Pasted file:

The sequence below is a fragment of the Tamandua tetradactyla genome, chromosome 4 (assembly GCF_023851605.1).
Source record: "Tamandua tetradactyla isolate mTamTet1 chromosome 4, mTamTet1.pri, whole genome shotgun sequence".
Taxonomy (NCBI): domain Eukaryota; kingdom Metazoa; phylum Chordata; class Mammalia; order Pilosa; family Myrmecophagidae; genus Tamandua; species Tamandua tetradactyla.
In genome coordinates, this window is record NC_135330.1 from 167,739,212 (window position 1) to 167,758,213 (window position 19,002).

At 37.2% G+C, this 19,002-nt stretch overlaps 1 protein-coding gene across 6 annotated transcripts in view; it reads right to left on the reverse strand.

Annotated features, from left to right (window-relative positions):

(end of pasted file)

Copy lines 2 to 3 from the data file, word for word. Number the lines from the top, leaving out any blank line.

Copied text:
Source record: "Tamandua tetradactyla isolate mTamTet1 chromosome 4, mTamTet1.pri, whole genome shotgun sequence".
Taxonomy (NCBI): domain Eukaryota; kingdom Metazoa; phylum Chordata; class Mammalia; order Pilosa; family Myrmecophagidae; genus Tamandua; species Tamandua tetradactyla.